Chapter 3: A Conversation with Friends

This piece is a part of a larger project which dreams of the peace of the Resurrection.  

Chapter 3: A Conversation with Friends

It is appointed for each person once to die…and then the judgment.

“Well, she’s coming for a visit.” I said with some anticipation to my little raccoon friend as we crossed the valley on my way back to our mountain.  He’d managed to find me on the way out of town and had been following at a short distance, pausing only when he found something along the way more interesting than me.  Most likely what kept him following was the smell of food coming from my pack.  She had packed a few lunches for me for the trip back: some cheese and bread, one of those caramel apples from the fair wrapped in wax paper, and a bottle of fresh water.  The bandit (I had taken to calling him that) stopped and gave me a quizzical look when I spoke.  I’m never sure whether he’s really understanding me, or just being a raccoon.  But, for a moment, I got the feeling that he was puzzled by my sense of excitement and my anticipation at her visit.

The visit itself was a few days away.  She and her father both had some business to take care of in town following the festival and I’d begged for those days to prepare the house.  Also, a few old friends were coming into town and they wanted to wait for them so they could all travel to my place together.  Truthfully, I wasn’t worried about her coming—in fact, I was thrilled about that.  “Worry” or “anxiety,” especially when it comes to preparing the house for guests, just isn’t an issue in the resurrection.  When you have all eternity to spend time with someone…let’s just say the pressure to impress or to make things “perfect” is off.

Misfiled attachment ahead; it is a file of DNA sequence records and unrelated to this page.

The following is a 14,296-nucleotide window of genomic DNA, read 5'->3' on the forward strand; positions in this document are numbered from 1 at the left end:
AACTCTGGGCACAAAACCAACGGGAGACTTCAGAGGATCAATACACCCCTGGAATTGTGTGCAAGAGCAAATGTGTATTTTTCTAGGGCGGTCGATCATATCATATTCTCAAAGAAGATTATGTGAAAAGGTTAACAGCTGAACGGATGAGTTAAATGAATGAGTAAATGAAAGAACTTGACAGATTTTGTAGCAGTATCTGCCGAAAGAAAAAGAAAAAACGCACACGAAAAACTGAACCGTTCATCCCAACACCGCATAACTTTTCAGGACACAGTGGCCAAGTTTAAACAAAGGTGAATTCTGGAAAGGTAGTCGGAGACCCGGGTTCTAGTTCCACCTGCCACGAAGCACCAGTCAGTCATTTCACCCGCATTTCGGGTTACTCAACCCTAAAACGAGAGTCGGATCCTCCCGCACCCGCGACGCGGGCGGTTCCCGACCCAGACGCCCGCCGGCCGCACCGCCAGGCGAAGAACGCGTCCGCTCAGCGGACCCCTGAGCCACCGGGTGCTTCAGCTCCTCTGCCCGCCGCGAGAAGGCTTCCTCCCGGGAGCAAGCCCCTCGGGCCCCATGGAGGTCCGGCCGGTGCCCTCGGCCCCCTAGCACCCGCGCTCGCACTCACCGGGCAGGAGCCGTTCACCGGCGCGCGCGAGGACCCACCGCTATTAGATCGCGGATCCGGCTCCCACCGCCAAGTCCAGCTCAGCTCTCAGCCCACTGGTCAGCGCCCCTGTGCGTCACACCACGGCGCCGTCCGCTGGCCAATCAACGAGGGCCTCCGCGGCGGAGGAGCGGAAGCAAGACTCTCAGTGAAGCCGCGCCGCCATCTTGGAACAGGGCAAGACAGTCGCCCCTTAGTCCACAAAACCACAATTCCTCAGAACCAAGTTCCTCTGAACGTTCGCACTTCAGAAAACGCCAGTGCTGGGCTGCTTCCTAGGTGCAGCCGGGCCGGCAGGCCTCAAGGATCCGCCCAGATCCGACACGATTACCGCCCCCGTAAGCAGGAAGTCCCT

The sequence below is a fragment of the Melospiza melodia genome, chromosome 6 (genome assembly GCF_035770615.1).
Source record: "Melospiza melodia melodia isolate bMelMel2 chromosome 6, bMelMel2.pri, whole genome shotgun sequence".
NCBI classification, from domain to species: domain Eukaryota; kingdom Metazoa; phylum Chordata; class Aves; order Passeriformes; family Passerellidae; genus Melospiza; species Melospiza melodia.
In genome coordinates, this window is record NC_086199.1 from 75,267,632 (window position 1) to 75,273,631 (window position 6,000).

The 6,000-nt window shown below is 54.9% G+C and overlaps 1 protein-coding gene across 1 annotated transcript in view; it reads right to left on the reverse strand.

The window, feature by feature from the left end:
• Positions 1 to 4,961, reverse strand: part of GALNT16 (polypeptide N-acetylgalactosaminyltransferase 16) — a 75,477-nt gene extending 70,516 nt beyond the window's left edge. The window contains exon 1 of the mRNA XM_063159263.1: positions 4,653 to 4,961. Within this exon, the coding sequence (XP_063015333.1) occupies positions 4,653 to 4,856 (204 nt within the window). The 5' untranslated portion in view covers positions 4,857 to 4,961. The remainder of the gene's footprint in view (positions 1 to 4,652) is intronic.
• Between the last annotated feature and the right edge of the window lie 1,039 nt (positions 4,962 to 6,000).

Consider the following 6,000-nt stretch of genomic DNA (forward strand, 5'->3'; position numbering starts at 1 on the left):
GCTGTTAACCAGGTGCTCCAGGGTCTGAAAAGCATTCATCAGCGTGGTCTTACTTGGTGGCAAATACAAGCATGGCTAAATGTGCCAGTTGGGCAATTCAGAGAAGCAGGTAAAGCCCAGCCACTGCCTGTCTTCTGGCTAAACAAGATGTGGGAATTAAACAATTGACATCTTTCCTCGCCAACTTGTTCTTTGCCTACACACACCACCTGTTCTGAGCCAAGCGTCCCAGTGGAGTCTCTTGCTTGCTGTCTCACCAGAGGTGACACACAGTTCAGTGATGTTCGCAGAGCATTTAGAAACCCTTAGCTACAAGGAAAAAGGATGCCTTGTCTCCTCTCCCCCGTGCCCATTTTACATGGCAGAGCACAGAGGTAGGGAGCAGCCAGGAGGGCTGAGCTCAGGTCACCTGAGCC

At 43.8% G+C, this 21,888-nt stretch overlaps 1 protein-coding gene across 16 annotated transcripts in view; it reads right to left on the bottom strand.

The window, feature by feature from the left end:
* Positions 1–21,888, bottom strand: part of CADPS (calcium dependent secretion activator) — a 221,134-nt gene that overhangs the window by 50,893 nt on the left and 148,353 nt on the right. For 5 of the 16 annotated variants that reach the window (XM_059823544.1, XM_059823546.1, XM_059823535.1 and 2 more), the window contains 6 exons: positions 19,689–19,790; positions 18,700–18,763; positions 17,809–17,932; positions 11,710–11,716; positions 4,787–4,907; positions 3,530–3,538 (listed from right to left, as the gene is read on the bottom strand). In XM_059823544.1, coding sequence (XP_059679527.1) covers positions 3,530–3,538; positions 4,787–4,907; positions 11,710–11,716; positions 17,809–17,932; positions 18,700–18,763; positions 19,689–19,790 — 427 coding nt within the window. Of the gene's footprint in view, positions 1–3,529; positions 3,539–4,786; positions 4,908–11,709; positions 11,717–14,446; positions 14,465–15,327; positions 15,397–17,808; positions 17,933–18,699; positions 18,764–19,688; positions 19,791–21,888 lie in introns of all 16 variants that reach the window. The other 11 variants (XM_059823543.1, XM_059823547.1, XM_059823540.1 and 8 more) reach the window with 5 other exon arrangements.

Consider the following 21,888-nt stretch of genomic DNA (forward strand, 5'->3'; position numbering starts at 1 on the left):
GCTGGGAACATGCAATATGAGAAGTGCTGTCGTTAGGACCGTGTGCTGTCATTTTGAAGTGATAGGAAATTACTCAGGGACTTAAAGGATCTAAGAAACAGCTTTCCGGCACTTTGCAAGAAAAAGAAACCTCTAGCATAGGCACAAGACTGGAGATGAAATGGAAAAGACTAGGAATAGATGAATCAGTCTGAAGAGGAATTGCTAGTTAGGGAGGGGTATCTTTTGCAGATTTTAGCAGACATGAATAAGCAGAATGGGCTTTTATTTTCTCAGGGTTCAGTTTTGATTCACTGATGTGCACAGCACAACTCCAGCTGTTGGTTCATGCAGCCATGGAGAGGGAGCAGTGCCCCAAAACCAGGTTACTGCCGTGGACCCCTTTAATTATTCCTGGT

What anticipation I felt was far more about wanting to get to know her father better.  He had died several years before I’d met her in the time before and the stories she’d told about him revealed a warm, down-to-earth man with a great sense of humor.  I remember always thinking, when she’d tell me stories about him, “I wish I could have met him.  I think we’d have gotten along well.”  We’ve met many times now, but I’ve always wanted to talk to him more.